Friday, March 14, 2014

Boeing Electric Satellite Backlog Poised To Grow

The L-3 Comms xenon-ion propulsion system (XIPS) used aboard the Boeing 702SP is said to be one of the lighter electric-propulsion technologies on the market, maximizing the weight savings but at a price of lower thrust. 

Credit: Boeing

Boeing Space and Intelligence Systems, which booked a headline-grabbing four-satellite order for its new all-electric 702SP satellite design in March 2012 and has gone two years without another commercial order, on March 11 said it would sign a new customer within weeks.

At Satellite 2014, Boeing officials also said they had sold three 702SP satellites to an unidentified U.S. government customer in 2013, an order that presumably allowed the government buyer to profit from scale economies by piggybacking on the original four-satellite contract.

One industry official said Calif.-based Boeing has already signed an authorisation to proceed with the unidentified commercial customer, and that the coming contract was all but certain.

Boeing’s first 702SP order was with Satmex of Mexico, now part of Eutelsat Americas following its January acquisition by Eutelsat of Paris, and ABS of Hong Kong. Each operator agreed to purchase two satellites.

Jim Simpson
Jim Simpson, president of Boeing Satellite Systems International, said the four options that were purchased along with the four firm orders expire at the end of this year.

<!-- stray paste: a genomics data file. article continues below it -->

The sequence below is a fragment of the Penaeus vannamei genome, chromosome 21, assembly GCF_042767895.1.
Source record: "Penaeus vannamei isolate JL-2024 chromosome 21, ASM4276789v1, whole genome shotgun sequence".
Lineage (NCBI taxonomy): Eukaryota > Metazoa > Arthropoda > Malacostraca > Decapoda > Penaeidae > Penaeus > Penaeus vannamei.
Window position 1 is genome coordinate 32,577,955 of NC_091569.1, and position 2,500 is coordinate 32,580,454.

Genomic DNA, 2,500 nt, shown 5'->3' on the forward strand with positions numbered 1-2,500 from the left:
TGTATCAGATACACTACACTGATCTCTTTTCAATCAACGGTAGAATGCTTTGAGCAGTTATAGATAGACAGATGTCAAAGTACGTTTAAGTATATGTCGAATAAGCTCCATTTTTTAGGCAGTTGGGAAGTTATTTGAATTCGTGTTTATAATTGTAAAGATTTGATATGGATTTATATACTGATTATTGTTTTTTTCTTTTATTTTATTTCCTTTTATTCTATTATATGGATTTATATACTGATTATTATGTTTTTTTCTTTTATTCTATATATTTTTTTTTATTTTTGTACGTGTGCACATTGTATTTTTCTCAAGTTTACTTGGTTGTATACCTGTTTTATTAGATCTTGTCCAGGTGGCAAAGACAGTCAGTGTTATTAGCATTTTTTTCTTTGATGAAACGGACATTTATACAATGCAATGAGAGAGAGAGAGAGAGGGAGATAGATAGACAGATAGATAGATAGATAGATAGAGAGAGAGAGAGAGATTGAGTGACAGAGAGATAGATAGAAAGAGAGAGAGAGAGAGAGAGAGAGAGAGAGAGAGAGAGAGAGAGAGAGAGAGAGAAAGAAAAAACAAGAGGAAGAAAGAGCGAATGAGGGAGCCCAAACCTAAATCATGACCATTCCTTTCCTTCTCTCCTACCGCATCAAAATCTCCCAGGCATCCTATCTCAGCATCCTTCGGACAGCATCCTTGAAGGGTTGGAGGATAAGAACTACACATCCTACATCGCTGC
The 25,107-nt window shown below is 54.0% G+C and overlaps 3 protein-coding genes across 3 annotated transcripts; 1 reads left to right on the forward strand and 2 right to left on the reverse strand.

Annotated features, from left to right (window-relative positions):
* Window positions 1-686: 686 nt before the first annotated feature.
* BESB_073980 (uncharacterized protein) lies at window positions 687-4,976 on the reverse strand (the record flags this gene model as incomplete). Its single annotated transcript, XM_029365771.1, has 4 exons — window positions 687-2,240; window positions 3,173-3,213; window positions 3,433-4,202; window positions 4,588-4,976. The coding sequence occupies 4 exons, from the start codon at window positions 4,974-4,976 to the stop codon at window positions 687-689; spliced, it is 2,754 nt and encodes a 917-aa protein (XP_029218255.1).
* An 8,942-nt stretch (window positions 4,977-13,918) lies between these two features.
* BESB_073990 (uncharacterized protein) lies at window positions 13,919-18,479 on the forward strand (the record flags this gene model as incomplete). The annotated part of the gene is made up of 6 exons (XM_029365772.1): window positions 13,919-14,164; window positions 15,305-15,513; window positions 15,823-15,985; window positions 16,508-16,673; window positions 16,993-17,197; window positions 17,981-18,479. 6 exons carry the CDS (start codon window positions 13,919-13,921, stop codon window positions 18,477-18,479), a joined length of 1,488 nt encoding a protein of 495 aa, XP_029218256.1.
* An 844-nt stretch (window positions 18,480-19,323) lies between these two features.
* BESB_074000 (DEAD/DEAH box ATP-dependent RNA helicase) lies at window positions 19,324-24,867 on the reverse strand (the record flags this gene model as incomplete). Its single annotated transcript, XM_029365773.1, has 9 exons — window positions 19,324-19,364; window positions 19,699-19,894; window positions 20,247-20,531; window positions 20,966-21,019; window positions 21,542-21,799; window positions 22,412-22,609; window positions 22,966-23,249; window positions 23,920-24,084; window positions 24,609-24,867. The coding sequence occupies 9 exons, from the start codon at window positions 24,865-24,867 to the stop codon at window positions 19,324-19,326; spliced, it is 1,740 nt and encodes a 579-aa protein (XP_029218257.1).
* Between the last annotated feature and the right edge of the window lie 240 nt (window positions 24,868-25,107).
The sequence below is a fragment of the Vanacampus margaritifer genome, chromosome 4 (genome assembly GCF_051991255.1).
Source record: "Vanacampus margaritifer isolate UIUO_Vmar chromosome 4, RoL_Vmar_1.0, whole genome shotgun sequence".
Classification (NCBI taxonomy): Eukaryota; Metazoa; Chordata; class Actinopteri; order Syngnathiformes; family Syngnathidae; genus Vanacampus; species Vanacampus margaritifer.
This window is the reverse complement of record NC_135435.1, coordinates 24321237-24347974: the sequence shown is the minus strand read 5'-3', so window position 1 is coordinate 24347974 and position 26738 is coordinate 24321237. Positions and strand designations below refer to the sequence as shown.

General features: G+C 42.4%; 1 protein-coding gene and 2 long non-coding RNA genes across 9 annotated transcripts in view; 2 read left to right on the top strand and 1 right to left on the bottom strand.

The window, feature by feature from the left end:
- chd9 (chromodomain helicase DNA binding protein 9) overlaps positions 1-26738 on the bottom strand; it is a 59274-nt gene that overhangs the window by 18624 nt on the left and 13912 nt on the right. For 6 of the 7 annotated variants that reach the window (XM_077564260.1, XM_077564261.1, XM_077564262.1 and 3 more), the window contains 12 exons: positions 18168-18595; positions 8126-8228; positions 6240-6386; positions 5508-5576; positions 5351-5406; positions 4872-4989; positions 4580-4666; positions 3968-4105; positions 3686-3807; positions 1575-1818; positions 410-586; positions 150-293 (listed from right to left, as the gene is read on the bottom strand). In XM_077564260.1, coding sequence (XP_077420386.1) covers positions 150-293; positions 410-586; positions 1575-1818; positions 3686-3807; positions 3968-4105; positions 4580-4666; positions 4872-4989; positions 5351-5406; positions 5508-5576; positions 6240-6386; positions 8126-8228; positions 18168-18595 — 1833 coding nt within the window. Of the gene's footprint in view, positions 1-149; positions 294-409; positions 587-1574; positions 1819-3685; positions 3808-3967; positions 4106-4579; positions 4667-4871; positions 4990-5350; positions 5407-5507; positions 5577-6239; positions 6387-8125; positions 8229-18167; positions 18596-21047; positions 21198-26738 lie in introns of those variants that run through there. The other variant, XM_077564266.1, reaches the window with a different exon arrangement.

Patricio Northland, chief executive of Eutelsat Americas, said the company is negotiating with Boeing to extend the option deadline to permit his company to validate the 702SP’s performance, or at least its orbit-raising ability, before purchasing more spacecraft.

The first two 702SP satellites, one for Eutelsat Americas and one for ABS, are scheduled for launch aboard a SpaceX Falcon 9 rocket in early 2015.

Simpson said that while this represents a slight delay from the original planning, it is within the contract terms calling for delivery between December 2014 and March 2015.

The xenon-ion propulsion system used aboard the 702SP is said to be one of the lighter electric-propulsion technologies on the market, maximizing the weight savings but at a price of lower thrust.

The satellites will require between six and eight months to travel from where they are dropped off by the Falcon 9 to final geostationary position.

Russian satellites have been using electric propulsion for decades. It is used to effectively maintain their satellites in a stable geostationary orbit.

They are generally smaller than Western satellites and are usually launched aboard the heavy-lift Proton rocket, which can carry them directly to their final geostationary position.

But the Russian Satellite Communications Co. of Moscow recently experimented with using electric propulsion to perform the full orbit-raising task.

RSCC’s Express-AM5, launched aboard a Proton in December, reached its final operating position only in March as it used its electric propulsion thrusters to perform the orbit-raising maneuver.

Andrey Kirillovich, RSCC’s director for integration services and turnkey projects, said March 13 that the satellite’s thrusters performed as designed.

He said Express-AM5, whose payload was provided by MDA Corp. of Canada with a platform built by ISS Reshetnev of Russia, is in good health at its operation location at 140 degrees east.

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